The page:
It is also interesting at this point to wonder how staff might perceive their part in the overall problem of the 'homeless mentally ill'. Dr Borg's reference to a 'categorical scapegoat' is an important observation but only a start to a more elaborate analysis of the psychodynamics of a socio- political context in which scapegoats and scapegoaters need to be located.
Then there is Lou. Our group-analytic colleague, the late Murray Cox, used to tell the story of the junior doctor on the psychiatric ward who always sat in the same seat at the ward group meeting. When asked about this, the young doctor replied that he always sat next to a particular schizophrenic patient and this patient always sat in the same seat. The reason for sitting next to him was that he muttered under his breath a commentary about the group from which the doctor was able to follow what was actually going on. The moral of this story is, 'look for the wisdom in what your so-called 'schizophrenic' patients say, not just the pathology.' People who get labelled 'schizophrenic' (or perhaps 'schizo-affective'), tend to be adept at two things: taking on and symptomatising the disowned madness of those around them, and saying what no-one wants to hear about that madness in such a cryptic and metaphorically encoded way that no-one hears it who can't bear to, and no-one can prove they've really said it who might try to prosecute them for saying it. So let's see what it MIGHT mean for Lou to say, 'I used to play basketball with Osama Bin Laden. And he was a pretty cool guy.'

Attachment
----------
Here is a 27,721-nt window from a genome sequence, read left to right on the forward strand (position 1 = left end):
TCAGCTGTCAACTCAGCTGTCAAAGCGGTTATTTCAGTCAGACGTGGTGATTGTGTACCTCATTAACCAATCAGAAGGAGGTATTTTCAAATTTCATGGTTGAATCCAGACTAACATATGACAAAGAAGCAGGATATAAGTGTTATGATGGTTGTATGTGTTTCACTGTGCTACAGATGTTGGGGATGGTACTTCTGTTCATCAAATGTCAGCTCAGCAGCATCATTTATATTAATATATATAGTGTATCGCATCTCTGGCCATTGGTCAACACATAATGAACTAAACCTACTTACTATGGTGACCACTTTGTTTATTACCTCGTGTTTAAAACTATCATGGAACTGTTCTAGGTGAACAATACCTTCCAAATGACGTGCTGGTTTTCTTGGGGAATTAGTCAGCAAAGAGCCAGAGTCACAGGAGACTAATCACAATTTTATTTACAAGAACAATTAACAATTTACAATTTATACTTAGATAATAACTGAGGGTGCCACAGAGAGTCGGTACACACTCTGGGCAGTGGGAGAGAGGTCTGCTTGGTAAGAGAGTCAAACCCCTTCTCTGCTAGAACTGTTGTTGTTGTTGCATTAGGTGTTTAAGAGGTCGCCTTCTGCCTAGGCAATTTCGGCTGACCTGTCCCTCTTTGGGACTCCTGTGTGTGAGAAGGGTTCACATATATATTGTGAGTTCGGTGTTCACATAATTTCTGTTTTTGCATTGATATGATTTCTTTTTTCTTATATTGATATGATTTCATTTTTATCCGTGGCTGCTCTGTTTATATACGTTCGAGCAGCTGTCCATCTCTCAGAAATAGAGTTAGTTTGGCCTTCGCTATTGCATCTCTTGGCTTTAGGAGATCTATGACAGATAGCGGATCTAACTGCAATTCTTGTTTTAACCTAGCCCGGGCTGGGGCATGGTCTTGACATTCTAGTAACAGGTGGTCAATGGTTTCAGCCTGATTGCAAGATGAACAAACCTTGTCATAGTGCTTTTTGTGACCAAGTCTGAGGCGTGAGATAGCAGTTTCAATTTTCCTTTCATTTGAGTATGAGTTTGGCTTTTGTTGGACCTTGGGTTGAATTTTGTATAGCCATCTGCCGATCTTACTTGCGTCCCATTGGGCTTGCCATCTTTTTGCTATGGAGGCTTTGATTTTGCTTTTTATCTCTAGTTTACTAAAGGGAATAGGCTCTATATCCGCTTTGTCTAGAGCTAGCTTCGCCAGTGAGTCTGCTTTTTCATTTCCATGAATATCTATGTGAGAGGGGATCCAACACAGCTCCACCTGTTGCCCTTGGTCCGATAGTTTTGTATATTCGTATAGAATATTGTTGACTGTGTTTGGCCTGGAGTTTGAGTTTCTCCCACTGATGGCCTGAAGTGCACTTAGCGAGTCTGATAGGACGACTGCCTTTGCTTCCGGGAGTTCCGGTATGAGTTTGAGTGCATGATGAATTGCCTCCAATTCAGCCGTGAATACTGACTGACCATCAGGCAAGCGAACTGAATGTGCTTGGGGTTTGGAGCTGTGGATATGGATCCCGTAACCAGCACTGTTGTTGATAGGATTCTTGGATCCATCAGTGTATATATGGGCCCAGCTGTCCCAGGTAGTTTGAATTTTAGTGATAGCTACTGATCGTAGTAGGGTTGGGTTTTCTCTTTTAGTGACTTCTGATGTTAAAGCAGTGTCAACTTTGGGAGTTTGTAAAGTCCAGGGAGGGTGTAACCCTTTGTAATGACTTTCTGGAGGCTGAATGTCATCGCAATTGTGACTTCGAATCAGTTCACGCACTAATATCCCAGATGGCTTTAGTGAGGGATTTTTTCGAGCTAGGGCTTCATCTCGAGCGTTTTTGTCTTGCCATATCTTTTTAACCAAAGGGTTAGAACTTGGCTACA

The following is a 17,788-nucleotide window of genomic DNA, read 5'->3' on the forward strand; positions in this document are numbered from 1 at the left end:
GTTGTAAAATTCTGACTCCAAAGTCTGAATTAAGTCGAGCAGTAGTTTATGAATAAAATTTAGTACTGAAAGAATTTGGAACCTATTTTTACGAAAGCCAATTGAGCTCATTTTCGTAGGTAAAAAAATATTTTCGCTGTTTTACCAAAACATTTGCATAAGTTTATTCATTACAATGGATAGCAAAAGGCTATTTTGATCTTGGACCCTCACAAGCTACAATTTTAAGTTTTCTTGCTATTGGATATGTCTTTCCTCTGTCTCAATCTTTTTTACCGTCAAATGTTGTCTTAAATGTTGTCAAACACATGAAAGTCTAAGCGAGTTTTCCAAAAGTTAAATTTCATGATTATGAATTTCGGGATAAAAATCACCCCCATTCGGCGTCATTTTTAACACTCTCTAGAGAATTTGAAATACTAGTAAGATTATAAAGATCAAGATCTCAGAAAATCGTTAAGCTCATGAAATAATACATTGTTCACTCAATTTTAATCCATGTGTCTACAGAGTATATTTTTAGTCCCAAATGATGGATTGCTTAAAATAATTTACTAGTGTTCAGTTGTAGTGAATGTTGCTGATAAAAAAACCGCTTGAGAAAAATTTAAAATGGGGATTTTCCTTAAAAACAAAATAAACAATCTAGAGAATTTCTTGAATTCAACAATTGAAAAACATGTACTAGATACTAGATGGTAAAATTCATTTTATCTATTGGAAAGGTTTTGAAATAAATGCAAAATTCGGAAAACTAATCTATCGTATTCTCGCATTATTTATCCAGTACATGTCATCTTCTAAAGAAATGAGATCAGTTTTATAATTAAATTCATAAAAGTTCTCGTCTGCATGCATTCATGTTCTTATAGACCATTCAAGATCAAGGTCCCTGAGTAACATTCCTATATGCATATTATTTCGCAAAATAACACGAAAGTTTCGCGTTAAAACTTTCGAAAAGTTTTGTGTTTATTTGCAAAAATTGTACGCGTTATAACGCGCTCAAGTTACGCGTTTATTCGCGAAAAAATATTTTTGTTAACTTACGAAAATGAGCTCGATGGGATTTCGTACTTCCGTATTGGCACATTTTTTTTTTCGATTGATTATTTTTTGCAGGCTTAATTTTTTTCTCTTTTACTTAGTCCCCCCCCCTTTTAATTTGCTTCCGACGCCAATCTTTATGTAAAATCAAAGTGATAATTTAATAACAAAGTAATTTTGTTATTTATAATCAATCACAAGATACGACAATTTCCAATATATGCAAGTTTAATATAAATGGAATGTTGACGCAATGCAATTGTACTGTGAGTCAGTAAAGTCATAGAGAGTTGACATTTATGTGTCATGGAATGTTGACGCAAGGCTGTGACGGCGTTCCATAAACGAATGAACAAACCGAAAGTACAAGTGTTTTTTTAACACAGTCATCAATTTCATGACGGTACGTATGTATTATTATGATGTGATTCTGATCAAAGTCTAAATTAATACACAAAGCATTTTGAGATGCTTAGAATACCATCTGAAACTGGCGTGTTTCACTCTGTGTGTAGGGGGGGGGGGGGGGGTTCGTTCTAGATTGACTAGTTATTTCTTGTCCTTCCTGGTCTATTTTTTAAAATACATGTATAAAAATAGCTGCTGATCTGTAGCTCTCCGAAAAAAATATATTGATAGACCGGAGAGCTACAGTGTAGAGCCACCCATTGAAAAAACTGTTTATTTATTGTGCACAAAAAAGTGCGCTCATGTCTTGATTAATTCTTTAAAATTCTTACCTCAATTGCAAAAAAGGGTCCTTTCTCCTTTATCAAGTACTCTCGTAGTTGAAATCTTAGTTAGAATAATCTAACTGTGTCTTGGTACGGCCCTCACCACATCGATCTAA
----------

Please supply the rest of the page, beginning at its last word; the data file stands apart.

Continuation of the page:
Basketball is one of three quintessentially American sports, along with Grid-Iron and Baseball. But it is the only one to have been successfully exported all over the world. So Lou says he's played an essentially American game with the guy who is supposed to be responsible for the WCT attack and whom everyone is blaming. I cannot help noting that 'Uncle Sam' used to play ball with Bin Laden too. And in those days, when he was fighting the Russians in Afghanistan, Uncle Sam appears to have thought him a pretty cool guy too. But one then has to ask 'How welcome would such an observation have been in the context Dr Borg describes?'
There are several references to the attack as a 'disaster', along with a sense that it is somehow inexplicable and that various questions about it are unanswerable, all of which suggests to me a tendency to depoliticise the event. In a depoliticised context questions about it do indeed become unanswerable. Whereas in a political context answers become readily available though they might be contentious. Indeed, my reaction to first hearing the news was that it was shocking but not surprising. So I begin to wonder, 'Is this a context where there is a resistance to arriving at the sort of explanation for the attack that might be arrived at quite quickly by anyone who had taken serious note of US foreign policy over the preceding half century in general and its recent policies in the Middle East in particular?' Such an explanation requires, as Chomsky has consistently argued, that the US intellectual community takes some responsibility for challenging or failing to challenge these sorts of policies.